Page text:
+1 vote
asked by (130 points)
I'm using Twine to write text that will be visible to the player. When I use two or more apostrophes in the same passage, Twine mistakenly thinks I'm using single quotes, and the text in between the apostrophes isn't displayed correctly. (For example "I don't know. I haven't tried that. ") We've gone around the problem by adding a \ in front of one of the apostrophes in each passage, but that's only a temporary solution, as the texts can't be shown to the player like that. Is there a patch or other kind of a solution to this problem?

5 Answers

0 votes
answered by (53.8k points)
edited by

What does isn't displayed correctly mean, specifically?  What's happening?

At a guess, could you be confusing the back quote character with an apostrophe?  The are not the same thing, at all, and the former has specific, syntactical, meaning to Harlowe.

0 votes
answered by (2.7k points)

May be these links may help

  http://twinery.org/wiki/harlowe:verbatim

and section 'disabling of style characters' of http://twinery.org/wiki/twine2:how_to_format_text 

Did you already try backticks to solve the problem?

0 votes
answered by (8.5k points)

Caveat: My Twine (Twine 2.1.3, Harlowe 2.0.1) doesn't do that. That said, a few comments:

For quoted text, you should be using the <q>...</q> HTML tags wherever possible. They can be nested, they then make sure your quotes are "balanced", and they automatically create the correct opening/closing quotes when supplied with the correct CSS. For example, this simple CSS gets you the correct English quotes.

q {
	quotes: "“" "”" "‘" "’";
}

Also, you shouldn't be using an apostrophe, you should be using the right single quotation mark in English text. Overall, the line should be written like this:

<q>I don&rsquo;t know. I haven&rsquo;t tried that.</q>

The quote tag goes a bit further than that, you can use it to have different quotes for different languages, or even style the quotes passages differently depending on who's speaking by using custom attributes. For example, if you wish to use Japanese quotes when lang="ja" and the English ones otherwise, it's one extra CSS rule:

q {
	quotes: "“" "”" "‘" "’";
}

q:lang(ja) {
	quotes: '「' '」' '『' '』'
}

And then just add the correct "lang" attribute:

<q>As they say&hellip; <q lang="ja">ありがとう</q>.</q>

Or if you want a whole paragraph to be in a different language:

<p lang="ja"><q>大丈夫ですか?</q></p>

 

0 votes
answered by (108k points)

You haven't supplied an example of the (your) actual TwineScript that produces the "isn't displayed correctly" result, nor (as mentioned by TheMadExile) have you described exactly what is wrong with the result you got.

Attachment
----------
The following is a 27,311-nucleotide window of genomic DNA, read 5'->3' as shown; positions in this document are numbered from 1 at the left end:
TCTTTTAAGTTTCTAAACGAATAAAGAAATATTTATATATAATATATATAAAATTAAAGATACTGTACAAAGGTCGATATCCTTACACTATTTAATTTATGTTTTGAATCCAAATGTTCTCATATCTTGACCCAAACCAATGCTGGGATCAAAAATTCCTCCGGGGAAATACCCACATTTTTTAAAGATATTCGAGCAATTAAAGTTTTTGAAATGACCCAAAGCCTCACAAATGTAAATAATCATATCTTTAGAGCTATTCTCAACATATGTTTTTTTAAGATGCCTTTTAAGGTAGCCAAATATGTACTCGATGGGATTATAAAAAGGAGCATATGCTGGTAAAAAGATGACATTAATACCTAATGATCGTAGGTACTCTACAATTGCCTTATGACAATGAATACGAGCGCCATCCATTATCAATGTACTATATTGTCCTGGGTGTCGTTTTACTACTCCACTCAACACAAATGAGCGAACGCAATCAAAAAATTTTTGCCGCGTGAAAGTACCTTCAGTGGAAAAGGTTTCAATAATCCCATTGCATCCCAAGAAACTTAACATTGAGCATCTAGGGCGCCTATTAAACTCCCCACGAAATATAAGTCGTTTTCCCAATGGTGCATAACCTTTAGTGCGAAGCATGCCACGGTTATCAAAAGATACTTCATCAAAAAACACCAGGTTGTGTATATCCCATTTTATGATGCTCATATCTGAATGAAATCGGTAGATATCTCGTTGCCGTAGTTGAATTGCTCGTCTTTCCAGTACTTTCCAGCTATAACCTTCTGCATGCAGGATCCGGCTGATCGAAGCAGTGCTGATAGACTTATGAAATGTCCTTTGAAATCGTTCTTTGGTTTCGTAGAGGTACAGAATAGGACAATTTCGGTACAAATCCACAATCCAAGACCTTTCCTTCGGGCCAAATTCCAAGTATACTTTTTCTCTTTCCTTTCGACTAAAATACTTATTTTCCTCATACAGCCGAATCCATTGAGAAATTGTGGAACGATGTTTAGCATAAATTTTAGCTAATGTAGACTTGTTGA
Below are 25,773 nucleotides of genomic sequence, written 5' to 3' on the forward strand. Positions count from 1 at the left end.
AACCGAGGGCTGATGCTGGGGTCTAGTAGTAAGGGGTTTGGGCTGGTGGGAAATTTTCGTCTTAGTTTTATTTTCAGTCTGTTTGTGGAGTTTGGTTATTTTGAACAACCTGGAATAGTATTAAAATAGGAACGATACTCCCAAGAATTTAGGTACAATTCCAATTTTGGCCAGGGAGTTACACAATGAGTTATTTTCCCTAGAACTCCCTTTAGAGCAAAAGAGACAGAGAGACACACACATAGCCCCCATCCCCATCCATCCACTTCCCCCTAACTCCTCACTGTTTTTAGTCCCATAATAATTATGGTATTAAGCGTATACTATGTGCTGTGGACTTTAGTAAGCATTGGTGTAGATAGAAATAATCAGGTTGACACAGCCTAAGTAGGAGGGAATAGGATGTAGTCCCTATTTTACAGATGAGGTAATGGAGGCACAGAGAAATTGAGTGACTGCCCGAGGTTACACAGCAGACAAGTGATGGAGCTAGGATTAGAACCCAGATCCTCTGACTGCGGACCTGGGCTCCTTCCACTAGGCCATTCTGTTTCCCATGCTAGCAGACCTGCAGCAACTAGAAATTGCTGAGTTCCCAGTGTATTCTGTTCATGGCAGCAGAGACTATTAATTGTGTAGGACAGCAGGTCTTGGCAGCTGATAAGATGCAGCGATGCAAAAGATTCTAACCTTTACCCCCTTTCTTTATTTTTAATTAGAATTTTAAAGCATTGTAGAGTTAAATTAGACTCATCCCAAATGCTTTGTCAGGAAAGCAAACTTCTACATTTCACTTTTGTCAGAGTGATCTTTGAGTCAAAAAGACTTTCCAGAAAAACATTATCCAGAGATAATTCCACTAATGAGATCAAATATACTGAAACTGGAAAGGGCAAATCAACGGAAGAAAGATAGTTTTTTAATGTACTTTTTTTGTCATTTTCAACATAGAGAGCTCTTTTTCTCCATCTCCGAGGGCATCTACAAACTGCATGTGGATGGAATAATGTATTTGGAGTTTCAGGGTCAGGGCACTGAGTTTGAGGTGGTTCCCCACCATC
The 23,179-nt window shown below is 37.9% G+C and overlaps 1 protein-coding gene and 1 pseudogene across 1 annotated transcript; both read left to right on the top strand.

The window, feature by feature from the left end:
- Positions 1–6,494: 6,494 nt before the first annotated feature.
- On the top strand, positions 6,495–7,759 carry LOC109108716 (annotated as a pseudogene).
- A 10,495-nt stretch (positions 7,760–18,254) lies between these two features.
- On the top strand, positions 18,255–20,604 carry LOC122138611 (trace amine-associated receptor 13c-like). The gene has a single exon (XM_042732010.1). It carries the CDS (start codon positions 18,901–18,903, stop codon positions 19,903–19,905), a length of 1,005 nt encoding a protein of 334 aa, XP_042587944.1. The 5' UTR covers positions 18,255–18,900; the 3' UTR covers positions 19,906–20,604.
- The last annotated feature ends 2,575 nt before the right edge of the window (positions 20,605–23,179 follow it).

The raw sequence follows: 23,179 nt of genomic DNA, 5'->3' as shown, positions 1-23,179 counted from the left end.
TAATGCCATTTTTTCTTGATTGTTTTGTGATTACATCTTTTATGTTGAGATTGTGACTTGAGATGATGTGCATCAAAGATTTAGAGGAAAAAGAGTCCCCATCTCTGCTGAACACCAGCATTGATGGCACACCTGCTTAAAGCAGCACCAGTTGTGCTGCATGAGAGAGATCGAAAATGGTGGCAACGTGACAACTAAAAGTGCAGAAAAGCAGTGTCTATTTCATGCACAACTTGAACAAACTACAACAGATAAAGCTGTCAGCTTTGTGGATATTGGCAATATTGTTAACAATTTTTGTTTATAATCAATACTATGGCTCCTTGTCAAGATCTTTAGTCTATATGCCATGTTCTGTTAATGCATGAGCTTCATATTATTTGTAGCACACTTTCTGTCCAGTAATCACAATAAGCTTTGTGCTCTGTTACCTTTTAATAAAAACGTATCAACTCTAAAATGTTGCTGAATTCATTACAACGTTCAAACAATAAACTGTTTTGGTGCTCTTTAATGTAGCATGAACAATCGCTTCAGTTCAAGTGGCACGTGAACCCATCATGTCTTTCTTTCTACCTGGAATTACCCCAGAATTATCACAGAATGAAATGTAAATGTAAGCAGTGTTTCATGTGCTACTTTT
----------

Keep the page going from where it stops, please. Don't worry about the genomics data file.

Without these two things it is very difficult for us to determine what is causing the result you got, and to supply a solution that will fix it.

I tested the following example in the latest versions of both series of Harlowe (1..x and 2.x), and the generated output appeared correctly.

<u>Using quote characters:</u>\
(set: $message to "\"I don't know. I haven't tried that. \"")\

''embedded in Passage'': "I don't know. I haven't tried that. "
''via variable'': $message
''via print'': (print: "\"I don't know. I haven't tried that. \"")

<u>Using quote HTML:</u>\
(set: $message to "<q>I don't know. I haven't tried that. </q>")\

''embedded in Passage'': <q>I don't know. I haven't tried that. </q>
''via variable'': $message
''via print'': (print: "<q>I don't know. I haven't tried that. </q>")

<u>Using quote HTML and &rsquo;Right-Side-Quote&rsquo; Escape Codes:</u>\
(set: $message to "<q>I don&rsquo;t know. I haven&rsquo;t tried that. </q>")\

''embedded in Passage'': <q>I don&rsquo;t know. I haven&rsquo;t tried that. </q>
''via variable'': $message
''via print'': (print: "<q>I don&rsquo;t know. I haven&rsquo;t tried that. </q>")

 

0 votes
answered by (730 points)
edited by

I'm curious why you're using two single apostrophes in a row(?), and what outcome you expected besides something that at least looked like a double quotation mark, if not an actual double quotation mark.

Edit:  Never mind; I misunderstood the question.  New question:  Is this line of text with the (separate) apostrophes inside some javascript, or in the main text of the passage?

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